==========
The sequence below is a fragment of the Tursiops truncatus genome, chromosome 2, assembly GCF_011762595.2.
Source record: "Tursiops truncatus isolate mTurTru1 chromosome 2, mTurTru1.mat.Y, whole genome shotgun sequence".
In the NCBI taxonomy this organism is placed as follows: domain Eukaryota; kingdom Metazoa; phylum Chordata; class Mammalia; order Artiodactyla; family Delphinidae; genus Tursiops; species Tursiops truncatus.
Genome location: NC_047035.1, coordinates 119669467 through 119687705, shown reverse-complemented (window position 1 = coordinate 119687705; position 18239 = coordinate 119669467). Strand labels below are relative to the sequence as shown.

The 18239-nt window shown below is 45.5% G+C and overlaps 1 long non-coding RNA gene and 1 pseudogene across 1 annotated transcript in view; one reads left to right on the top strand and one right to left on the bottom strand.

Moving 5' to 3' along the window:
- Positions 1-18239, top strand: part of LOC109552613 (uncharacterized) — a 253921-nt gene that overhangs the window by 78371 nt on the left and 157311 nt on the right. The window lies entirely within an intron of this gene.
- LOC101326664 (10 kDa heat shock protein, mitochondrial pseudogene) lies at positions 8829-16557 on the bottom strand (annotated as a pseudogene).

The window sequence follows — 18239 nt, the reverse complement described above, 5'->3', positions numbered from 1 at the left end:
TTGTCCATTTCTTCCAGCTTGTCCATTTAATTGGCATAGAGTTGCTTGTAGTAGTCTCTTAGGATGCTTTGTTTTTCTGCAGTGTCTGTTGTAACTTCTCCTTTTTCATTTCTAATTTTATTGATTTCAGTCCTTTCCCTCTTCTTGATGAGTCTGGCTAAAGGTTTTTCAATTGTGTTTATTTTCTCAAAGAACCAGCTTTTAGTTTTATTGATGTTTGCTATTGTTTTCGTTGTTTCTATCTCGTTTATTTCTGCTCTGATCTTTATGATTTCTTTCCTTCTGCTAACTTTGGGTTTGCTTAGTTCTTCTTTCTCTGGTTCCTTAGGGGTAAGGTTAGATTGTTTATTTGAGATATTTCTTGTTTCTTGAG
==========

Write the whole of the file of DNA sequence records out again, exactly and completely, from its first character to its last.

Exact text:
The sequence below is a fragment of the Tursiops truncatus genome, chromosome 2, assembly GCF_011762595.2.
Source record: "Tursiops truncatus isolate mTurTru1 chromosome 2, mTurTru1.mat.Y, whole genome shotgun sequence".
In the NCBI taxonomy this organism is placed as follows: domain Eukaryota; kingdom Metazoa; phylum Chordata; class Mammalia; order Artiodactyla; family Delphinidae; genus Tursiops; species Tursiops truncatus.
Genome location: NC_047035.1, coordinates 119669467 through 119687705, shown reverse-complemented (window position 1 = coordinate 119687705; position 18239 = coordinate 119669467). Strand labels below are relative to the sequence as shown.

The 18239-nt window shown below is 45.5% G+C and overlaps 1 long non-coding RNA gene and 1 pseudogene across 1 annotated transcript in view; one reads left to right on the top strand and one right to left on the bottom strand.

Moving 5' to 3' along the window:
- Positions 1-18239, top strand: part of LOC109552613 (uncharacterized) — a 253921-nt gene that overhangs the window by 78371 nt on the left and 157311 nt on the right. The window lies entirely within an intron of this gene.
- LOC101326664 (10 kDa heat shock protein, mitochondrial pseudogene) lies at positions 8829-16557 on the bottom strand (annotated as a pseudogene).

The window sequence follows — 18239 nt, the reverse complement described above, 5'->3', positions numbered from 1 at the left end:
TTGTCCATTTCTTCCAGCTTGTCCATTTAATTGGCATAGAGTTGCTTGTAGTAGTCTCTTAGGATGCTTTGTTTTTCTGCAGTGTCTGTTGTAACTTCTCCTTTTTCATTTCTAATTTTATTGATTTCAGTCCTTTCCCTCTTCTTGATGAGTCTGGCTAAAGGTTTTTCAATTGTGTTTATTTTCTCAAAGAACCAGCTTTTAGTTTTATTGATGTTTGCTATTGTTTTCGTTGTTTCTATCTCGTTTATTTCTGCTCTGATCTTTATGATTTCTTTCCTTCTGCTAACTTTGGGTTTGCTTAGTTCTTCTTTCTCTGGTTCCTTAGGGGTAAGGTTAGATTGTTTATTTGAGATATTTCTTGTTTCTTGAG